LENOIR COUNTY, NC – Florence's floodwaters are still rising in some areas of North Carolina, causing anxiety for many residents like school teacher and volunteer fire captain Joseph Noble. He spent the weekend helping to rescue those caught in the flooding while also evacuating his own home here in Lenoir County.
Noble sent his wife and three children to Charlotte before Hurricane Florence hit, hoping to spare them the grief and trauma that they endured just two years before when Hurricane Matthew flooded their home.
He told CBN News, "They're not going to be able to get back to what was home before they left, and I don't know if there's going to be a home to come back to when they come. We just don't know."
Since Matthew, Noble has tried to get out of his property. He's been working with FEMA on a scheduled buy-out of his home but that hasn't happened yet. Now he stands to lose his house all over again.
"The human piece says, 'I'm fed up. I don't want to do this again. I'm tired. I'm frustrated. I don't want to experience a flood again,'" he said, pausing for a minute. "But – I know God's got me. I know he's got me in his hand and I can count on that."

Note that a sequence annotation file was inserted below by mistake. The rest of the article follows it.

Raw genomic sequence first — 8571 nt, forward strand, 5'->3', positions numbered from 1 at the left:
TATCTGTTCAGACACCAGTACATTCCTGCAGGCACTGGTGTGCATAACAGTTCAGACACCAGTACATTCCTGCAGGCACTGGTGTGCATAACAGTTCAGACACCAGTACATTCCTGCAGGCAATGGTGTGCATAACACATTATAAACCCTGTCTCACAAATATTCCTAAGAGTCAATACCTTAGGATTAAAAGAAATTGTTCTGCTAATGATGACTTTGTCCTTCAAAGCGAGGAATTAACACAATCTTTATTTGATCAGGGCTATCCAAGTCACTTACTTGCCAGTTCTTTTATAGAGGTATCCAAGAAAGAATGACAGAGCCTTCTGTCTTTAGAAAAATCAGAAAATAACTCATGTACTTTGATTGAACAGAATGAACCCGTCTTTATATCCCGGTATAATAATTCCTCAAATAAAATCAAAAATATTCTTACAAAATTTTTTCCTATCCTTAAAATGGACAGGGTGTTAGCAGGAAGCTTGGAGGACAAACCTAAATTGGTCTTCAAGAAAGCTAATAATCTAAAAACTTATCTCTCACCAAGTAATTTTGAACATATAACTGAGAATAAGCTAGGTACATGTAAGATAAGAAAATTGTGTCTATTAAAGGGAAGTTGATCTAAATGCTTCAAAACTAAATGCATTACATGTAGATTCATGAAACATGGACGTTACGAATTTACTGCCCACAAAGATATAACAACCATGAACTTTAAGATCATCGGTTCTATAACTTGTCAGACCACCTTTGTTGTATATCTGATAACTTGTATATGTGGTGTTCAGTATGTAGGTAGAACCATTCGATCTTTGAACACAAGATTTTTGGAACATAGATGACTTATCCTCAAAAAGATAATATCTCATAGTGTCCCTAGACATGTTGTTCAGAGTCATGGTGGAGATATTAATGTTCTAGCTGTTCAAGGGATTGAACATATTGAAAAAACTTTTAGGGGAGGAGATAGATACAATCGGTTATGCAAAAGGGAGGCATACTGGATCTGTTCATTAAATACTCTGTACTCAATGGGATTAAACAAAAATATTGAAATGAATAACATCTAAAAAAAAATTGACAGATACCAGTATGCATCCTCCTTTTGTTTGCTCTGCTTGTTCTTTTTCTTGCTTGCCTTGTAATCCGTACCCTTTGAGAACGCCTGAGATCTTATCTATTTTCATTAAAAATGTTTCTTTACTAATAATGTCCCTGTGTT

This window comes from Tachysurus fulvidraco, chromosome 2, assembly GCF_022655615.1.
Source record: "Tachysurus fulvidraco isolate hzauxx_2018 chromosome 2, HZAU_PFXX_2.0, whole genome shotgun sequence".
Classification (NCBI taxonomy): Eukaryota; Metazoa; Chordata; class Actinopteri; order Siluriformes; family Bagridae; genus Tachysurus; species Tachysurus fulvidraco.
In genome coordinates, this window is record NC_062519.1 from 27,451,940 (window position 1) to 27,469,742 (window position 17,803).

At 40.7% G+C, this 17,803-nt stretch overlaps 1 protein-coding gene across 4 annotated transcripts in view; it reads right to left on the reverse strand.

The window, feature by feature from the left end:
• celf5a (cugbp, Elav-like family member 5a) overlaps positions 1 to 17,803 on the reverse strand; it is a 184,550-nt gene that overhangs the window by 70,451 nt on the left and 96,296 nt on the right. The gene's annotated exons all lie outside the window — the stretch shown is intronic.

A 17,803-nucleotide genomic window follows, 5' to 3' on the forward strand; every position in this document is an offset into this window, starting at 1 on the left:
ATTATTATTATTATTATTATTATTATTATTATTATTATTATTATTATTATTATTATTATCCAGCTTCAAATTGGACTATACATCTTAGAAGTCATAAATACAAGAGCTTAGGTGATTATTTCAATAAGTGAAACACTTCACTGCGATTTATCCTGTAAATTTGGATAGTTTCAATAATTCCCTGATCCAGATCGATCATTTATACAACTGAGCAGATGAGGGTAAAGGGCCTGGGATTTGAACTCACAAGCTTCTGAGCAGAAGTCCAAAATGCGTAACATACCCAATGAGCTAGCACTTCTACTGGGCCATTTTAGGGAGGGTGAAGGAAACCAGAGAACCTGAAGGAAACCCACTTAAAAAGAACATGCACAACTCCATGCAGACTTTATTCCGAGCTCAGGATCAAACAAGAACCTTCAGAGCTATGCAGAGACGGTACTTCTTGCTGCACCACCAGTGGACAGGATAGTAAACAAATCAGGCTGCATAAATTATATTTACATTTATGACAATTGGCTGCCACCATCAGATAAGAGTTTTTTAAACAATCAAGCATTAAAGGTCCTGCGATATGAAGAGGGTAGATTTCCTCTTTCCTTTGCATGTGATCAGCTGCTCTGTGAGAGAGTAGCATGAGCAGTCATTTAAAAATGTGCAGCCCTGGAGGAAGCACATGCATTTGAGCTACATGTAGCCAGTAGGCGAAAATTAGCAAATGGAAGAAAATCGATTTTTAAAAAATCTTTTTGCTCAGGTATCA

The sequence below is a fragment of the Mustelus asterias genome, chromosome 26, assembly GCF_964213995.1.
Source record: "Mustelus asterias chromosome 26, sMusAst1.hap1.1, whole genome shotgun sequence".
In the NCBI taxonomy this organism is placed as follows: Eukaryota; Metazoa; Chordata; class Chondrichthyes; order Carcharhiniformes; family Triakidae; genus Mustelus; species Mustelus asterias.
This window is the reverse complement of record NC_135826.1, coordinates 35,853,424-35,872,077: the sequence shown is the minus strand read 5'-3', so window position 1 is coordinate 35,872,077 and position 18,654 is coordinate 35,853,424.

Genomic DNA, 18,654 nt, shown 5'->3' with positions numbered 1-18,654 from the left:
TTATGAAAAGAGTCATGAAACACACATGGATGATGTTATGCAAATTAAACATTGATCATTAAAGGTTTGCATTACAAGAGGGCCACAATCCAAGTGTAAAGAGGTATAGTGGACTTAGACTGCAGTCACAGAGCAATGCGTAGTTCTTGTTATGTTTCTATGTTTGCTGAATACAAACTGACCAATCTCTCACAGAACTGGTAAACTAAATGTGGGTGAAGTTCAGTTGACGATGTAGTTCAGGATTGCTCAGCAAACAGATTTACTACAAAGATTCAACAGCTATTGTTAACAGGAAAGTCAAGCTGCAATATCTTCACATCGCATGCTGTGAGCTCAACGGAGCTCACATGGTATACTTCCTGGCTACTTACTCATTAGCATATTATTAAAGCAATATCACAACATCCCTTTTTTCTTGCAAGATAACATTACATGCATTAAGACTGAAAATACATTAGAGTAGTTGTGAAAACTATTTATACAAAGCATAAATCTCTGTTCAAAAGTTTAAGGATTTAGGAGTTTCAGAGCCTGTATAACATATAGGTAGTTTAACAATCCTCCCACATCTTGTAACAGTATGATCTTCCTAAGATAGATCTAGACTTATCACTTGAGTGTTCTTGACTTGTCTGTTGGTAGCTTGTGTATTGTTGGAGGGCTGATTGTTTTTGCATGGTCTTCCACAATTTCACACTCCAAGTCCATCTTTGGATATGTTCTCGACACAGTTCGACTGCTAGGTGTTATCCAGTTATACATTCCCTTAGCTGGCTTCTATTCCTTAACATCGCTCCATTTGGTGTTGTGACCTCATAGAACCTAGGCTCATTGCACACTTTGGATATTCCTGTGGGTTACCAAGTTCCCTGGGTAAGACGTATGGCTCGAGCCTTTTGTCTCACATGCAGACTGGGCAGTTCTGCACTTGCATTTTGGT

Saturday night, the members of Noble's church came and helped him move furniture, his children's belongings, and kitchen items.
His pastor, Allen Stocks, fled his home Friday night in the midst of chaotic conditions. "Between the tornadoes, the water rising so quickly – we just knew that we needed to get out," he told CBN News.
Stocks leads Tanglewood Church of God in Kinston and is prepared for the worst. "I know the river is going to continue to rise. It's going to continue to get worse as far as water is concerned," he said.
The Neuse River is the threat in Kinston and forecasters fear that it and five others in North Carolina will burst their banks and flood their communities this week. The Neuse cuts through downtown Kinston and drew curious onlookers on Sunday, wondering how high the river will crest.
Greta Davis told CBN News, "I'm just trusting and believing and keeping it calm – and praying that the water doesn't rise any more than it is."
The Red Cross and other humanitarian organizations have set up 139 shelters in North Carolina where 17,000 people have fled.
Temiaka Braswell came on Wednesday to a Greenville shelter, just minutes after police knocked on her door to tell her about rising waters. "I just grabbed what I needed and I just came," she explained. "Safety first. I had to think about myself and my children."
Faith-based organizations including Operation Blessing, Convoy of Hope, World Vision, Southern Baptists, and Samaritan's Purse will spread out across North Carolina this week with an army of volunteers, distributing emergency supplies and helping people to restore their homes.
Stocks says his congregation is already communicating needs on Facebook in order to help each other and the community. "It's really hard," he said. "It's hard in a lot of different ways but I feel like spiritually the people have faith. They trust in God, they trust in each other and they're hoping for the best."